forces resolved into horizontal and
vertical components.
P

θ
θ
O fs mg
g

(a) (b)

## F I G U R E 10.17 (Example 10.9) (a) A uniform ladder at rest,

leaning against a frictionless wall. (b) The free-body diagram for the
M, R

m1
+

+
m2

(a)

T1
T2

+
m1
m2

+
m 1g
T1 T2
m 2g
Mg
(b)

## F I G U R E 10.18 (Example 10.10) (a) An Atwood

machine with a massive pulley. The pulley is
modeled as a disk. (b) Free-body diagrams for the
two hanging objects and the pulley.
F

φ
ds
P

r

## F I G U R E 10.19 A rigid object

rotates about an axis through O
under the action of an external
:
force F applied at P.
M

R
T

mg
F I G U R E 10.20
(Example 10.11) An object
hangs from a cord wrapped around a
wheel. The tension in the cord produces a
torque about the axle passing through O.
z

L = r × p

O y
r m p
φ
x

Figure 10.21
:
The angular momentum L of a
particle of mass m and linear
momentum : p located at the position
: :
r is given by L : r :
p . The value
:
of L depends on the origin about
which it is measured and is a vector
perpendicular to both :r and : p.
(© Stuart Franklin/Getty Images)

## F I G U R E 10.22 Angular momentum

is conserved as Russian figure skater
Evgeni Plushenko performs during the
2004 World Figure Skating Champion-
ships. When his arms and legs are close
to his body, his moment of inertia is
small and his angular speed is large. To
slow down for the finish of his spin, he
moves his arms and legs outward,
increasing his moment of inertia.
O R
vi
m

F
(David Malin, Anglo-Australian Observatory)

F I G U R E 10.24
(Example 10.13) When
the string is pulled downward, the
speed of the puck changes.

## F I G U R E 10.23 The Crab Nebula, in the constellation

Taurus. This nebula is the remnant of a supernova
explosion, which was seen on Earth in the year A.D. 1054. It
is located some 6 300 lightyears away and is approximately 6
lightyears in diameter, still expanding outward.
z

CM (a)
n

r
Mg y
O

∆L

Li Lf
(b)

## F I G U R E 10.25 Precessional motion

of a top spinning about its symmetry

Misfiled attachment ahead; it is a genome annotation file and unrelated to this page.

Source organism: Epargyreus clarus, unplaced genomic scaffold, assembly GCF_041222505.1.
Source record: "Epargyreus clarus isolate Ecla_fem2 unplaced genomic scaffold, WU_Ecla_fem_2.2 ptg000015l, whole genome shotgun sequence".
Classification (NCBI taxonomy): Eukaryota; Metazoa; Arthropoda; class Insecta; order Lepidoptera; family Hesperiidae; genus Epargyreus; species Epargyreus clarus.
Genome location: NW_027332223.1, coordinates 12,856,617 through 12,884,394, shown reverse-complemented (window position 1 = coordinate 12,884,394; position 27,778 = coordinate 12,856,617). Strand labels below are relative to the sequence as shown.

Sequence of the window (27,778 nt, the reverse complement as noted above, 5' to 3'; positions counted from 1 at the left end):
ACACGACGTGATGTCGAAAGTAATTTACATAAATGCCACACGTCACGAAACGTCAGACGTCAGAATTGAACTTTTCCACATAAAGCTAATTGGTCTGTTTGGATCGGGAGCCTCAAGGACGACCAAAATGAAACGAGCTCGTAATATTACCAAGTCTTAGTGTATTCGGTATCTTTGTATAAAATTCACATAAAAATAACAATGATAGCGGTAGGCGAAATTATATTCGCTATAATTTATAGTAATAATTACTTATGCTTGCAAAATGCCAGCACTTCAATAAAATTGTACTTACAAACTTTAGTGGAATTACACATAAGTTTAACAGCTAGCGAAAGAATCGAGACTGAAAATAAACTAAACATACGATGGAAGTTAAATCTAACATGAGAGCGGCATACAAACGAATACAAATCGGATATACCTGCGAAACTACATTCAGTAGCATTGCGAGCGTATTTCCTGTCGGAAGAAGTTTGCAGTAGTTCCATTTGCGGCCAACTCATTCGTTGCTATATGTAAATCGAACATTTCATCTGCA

axis. (a) The only external forces acting
on the top are the normal force : n and
the gravitational force M : g . The
:
direction of the angular momentum L
is along the axis of symmetry. The right-
hand rule indicates that
: : : :
r F r M:g is in the xy
:
plane. (b). The direction of L is
:
parallel to that of in part
: : :
(a). That L f L i L indicates that
the top precesses about the z axis.
(Courtesy of Henry Leap and Jim Lehman)

## F I G U R E 10.26 Light sources

at the center and rim of a
rolling cylinder illustrate the
different paths these points
take. The center moves in a
straight line (green line), whereas
a point on the rim moves in the
path of a cycloid (red curve).
P′
2 v CM

vCM
CM

F I G U R E 10.27
All points on a rolling
object move in a direction
perpendicular to a line through the
instantaneous point of contact P. The
center of the object moves with a
velocity :
vCM, whereas the point P
moves with a velocity 2:
vCM.
M

ω
x
h

θ vCM

Figure 10.28
(Example 10.15) A round object
rolling down an incline. Mechanical
energy of the object –surface – Earth
system is conserved if no slipping
occurs and there is no rolling
resistance.
Crank
Sprocket
Chain

Figure P10.11
y

4.00 kg y = 3.00 m

x
O

2.00 kg y = –2.00 m

3.00 kg y = –4.00 m

Figure P10.14

Figure P10.15
(John Lawrence/Stone/ Getty Images)

## Figure P10.16 Problem 10.16

R
I

m1

2h

m2 Figure P10.17
Figure P10.19

2.00 m 20.0°
37.0°
20.0°

100 N

Figure P10.20

10.0 N

30.0° a
O
12.0 N
b
9.00 N

Figure P10.21

2.00 m

Fg1 Fg 2

Figure P10.26
d
2

m1 m2
P
O CG

Figure P10.27

30.0 cm

Single point
30.0° of contact

5.00 cm

Figure P10.29

2L
Figure P10.31

1.00 m
(3 000 kg)g
B
2.00 m 10 000 kg

6.00 m

Figure P10.32
Figure P10.35

Figure P10.36

2.00 m/s2

T1
T2

15.0 kg
m1
m 2 20.0 kg

37.0°

Figure P10.37
Figure P10.44 Problems 10.44 and 10.50.

I2

ωi
ωf
1

Before After

Figure P10.45

ωi ωf

(a) (b)

Figure P10.48
1.50 m/s

(a) (b)

Figure P10.49

North Star

Cone of
precession

(NASA)

(a) (b)
Figure P10.52 (a) At present, the spin axis of the
Earth points toward the North Star. (b) Torque on the
spinning Earth will cause it to precess, so the spin axis
will no longer be pointing in this direction in the future.

Figure P10.55